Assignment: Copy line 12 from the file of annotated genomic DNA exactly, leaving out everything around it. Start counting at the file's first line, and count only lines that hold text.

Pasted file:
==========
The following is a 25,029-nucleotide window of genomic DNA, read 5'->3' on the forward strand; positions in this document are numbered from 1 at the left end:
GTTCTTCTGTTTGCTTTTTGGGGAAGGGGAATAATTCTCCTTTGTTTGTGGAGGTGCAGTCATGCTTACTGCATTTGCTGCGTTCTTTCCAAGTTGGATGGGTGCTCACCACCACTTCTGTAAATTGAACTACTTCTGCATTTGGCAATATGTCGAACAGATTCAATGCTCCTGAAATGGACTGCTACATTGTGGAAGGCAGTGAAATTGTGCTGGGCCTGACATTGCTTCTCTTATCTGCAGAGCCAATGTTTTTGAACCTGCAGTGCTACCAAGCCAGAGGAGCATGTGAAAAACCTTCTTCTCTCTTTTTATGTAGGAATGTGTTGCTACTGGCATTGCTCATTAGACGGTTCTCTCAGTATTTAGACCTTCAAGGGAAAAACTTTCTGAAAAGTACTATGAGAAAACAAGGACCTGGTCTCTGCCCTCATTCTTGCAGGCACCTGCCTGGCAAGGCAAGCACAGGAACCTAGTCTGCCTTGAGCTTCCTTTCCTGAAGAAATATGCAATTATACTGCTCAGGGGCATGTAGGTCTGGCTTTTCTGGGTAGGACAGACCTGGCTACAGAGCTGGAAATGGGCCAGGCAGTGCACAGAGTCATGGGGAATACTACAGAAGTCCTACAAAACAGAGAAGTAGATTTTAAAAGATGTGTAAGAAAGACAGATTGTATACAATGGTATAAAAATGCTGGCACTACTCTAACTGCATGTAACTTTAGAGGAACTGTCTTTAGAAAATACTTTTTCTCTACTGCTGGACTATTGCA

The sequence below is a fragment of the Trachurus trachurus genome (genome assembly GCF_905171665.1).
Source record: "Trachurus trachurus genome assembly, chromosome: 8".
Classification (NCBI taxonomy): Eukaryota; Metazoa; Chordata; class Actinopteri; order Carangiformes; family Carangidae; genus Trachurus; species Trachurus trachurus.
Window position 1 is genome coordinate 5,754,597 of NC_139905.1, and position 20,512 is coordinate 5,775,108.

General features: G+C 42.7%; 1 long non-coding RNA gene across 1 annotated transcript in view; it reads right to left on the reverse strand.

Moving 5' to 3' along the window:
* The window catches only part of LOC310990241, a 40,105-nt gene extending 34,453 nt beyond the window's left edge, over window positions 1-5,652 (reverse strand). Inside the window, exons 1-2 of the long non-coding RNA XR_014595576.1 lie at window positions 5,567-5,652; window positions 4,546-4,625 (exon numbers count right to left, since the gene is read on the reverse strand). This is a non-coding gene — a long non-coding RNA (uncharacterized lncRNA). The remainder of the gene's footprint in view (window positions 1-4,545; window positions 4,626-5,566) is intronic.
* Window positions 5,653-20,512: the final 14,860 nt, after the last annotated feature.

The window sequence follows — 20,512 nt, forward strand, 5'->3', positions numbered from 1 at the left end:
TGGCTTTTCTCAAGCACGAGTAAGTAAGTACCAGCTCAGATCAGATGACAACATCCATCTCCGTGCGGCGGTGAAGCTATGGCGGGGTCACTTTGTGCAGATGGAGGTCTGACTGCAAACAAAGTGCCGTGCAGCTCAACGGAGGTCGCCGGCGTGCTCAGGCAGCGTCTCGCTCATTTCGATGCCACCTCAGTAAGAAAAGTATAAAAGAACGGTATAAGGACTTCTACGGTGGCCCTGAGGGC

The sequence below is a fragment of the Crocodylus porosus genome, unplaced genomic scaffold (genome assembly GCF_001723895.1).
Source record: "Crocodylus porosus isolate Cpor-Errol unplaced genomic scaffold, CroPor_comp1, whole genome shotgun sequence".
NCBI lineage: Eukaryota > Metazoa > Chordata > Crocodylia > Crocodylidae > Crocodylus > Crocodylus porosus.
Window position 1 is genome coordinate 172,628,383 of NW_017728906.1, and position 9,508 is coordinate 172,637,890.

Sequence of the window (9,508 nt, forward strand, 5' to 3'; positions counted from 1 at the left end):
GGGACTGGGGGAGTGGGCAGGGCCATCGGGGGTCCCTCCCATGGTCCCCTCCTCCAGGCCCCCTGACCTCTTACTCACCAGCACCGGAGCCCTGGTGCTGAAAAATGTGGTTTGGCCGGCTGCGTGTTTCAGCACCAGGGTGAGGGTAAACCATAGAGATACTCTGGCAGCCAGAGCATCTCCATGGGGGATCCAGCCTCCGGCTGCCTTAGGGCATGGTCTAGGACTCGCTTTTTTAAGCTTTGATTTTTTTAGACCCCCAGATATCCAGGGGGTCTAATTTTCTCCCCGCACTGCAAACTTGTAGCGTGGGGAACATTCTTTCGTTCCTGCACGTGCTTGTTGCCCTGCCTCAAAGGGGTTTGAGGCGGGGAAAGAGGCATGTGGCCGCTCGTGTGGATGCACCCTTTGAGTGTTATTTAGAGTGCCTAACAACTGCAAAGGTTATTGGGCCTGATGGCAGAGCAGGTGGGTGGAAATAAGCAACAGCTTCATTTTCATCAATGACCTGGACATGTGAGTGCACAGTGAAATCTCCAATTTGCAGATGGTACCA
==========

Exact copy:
TGGCTTTTCTCAAGCACGAGTAAGTAAGTACCAGCTCAGATCAGATGACAACATCCATCTCCGTGCGGCGGTGAAGCTATGGCGGGGTCACTTTGTGCAGATGGAGGTCTGACTGCAAACAAAGTGCCGTGCAGCTCAACGGAGGTCGCCGGCGTGCTCAGGCAGCGTCTCGCTCATTTCGATGCCACCTCAGTAAGAAAAGTATAAAAGAACGGTATAAGGACTTCTACGGTGGCCCTGAGGGC